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Some eight or ten people, including Hastings, came in after dinner. Mrs. Randolph had gone upstairs from the dining-room, and did not appear again. Her dampening influence removed, Mr. Randolph and Nina recovered their high light spirits; and there was much music and more conversation. Miss Randolph had a soprano voice of piercing sweetness, which flirted effectively with Captain Hastings’ tenor. Thorpe thought Hastings an ass for rolling his eyes out of his head, and finally turned his back on the piano to meet the large amused glance of Miss Hathaway. He sat down beside her, and, being undisturbed for ten minutes, found her willing to converse, or rather to express a number of decided opinions. She told him whom he was to know, what parts of California he was to visit, how long he was to stay, and after what interval he was to return. Thorpe listened with much entertainment, for her voice was not tuned to friendly advice, but to command. Her great eyes were as cold as icicles under a blue light; but there was a certain cordiality in their invitation to flirt. Thorpe did not respond. If he had known her first, he reflected, he should doubtless have made an attempt to dispossess her court; but the warm magnetic influence of Nina Randolph held him, strengthened by her demand upon his sympathy. Still he felt that Miss Hathaway was a person to like, and remained at her side until he was dismissed in favour of Hastings; when he talked for a time to the intellectual Miss McDermott, the sweet and slangy Miss McAllister, who looked like an angel and talked like a gamin, to Don Roberto Yorba, a handsome and exquisitely attired little grandee who was trying to look as much like an American as his friend Hiram Polk, with his lantern jaws and angular figure. It was the first city Thorpe had visited where there was no type: everybody suggested being the father or mother of one, and was of an individuality so pronounced that the stranger marvelled they were not all at one another’s throats. But he had never seen people more amiable and fraternal.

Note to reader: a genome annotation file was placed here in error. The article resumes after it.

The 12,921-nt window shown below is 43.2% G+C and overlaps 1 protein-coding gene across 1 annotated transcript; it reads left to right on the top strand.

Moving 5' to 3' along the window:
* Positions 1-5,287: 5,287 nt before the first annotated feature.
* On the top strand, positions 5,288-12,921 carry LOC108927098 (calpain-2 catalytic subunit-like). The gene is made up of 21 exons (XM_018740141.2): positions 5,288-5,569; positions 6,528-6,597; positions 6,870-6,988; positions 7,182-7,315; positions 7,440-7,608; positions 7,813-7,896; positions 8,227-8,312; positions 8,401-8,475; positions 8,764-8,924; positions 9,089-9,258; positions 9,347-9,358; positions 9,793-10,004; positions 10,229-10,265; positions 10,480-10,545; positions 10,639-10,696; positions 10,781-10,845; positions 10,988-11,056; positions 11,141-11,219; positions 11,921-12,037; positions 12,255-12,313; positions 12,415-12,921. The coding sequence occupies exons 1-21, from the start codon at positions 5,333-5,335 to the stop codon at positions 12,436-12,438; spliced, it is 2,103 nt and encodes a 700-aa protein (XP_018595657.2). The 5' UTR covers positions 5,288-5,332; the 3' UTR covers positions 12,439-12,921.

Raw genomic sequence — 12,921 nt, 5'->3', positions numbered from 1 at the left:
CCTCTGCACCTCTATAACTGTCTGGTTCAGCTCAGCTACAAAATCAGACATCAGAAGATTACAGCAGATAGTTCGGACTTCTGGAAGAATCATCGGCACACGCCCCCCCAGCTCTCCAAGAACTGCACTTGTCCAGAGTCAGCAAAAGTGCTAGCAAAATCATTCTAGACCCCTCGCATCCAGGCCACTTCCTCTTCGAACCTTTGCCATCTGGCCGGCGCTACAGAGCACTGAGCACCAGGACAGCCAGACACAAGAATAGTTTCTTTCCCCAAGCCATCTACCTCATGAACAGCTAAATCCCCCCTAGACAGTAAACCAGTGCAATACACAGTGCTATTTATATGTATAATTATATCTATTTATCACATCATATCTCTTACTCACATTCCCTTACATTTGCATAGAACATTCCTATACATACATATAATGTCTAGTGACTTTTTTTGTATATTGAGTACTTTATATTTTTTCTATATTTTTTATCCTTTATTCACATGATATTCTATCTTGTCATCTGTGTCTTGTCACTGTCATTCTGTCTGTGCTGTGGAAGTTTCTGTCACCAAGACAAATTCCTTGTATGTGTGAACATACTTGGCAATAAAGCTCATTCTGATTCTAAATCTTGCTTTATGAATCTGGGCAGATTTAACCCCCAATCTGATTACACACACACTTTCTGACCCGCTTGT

He did not see Nina alone again until a few moments before he left. He drew her out into the hall while Hastings was saying good-night to Mr. Randolph.
“May I come often?” he asked.
“I certainly shall.”
“Will you talk to me about things that men scarcely ever talk to girls about,—books and art—and—what one thinks about more than what one does.”
“I’ll talk about anything under heaven that you want to talk about—particularly yourself.”
“I don’t want to talk about myself.”
Her face was sparkling with coquetry, but it flushed under the intensity of his gaze. His brown skin was paler than when he had entered the house, his hard features were softened by the shaded lamp of the hall, and his grey eyes had kindled as he took her hand. She looked very lovely in a white gown touched up with red velvet bows.
“I believe you’ll be a tremendous flirt by the time you leave here,” she said, trying to draw her hand away. “And don’t tell me this is your first experience in eight years.”
“I’ve known a good many women,” he said, bluntly. “At present I am only following your cues—and there are a bewildering lot of them. When you are serious, I shall be serious. When you are not—I shall endeavour to be frivolous. To be honest, however, I have no intention of flirting with you, fascinating and provocative as you are. I’d like awfully to be your intimate friend, but nothing more. Good-night.”
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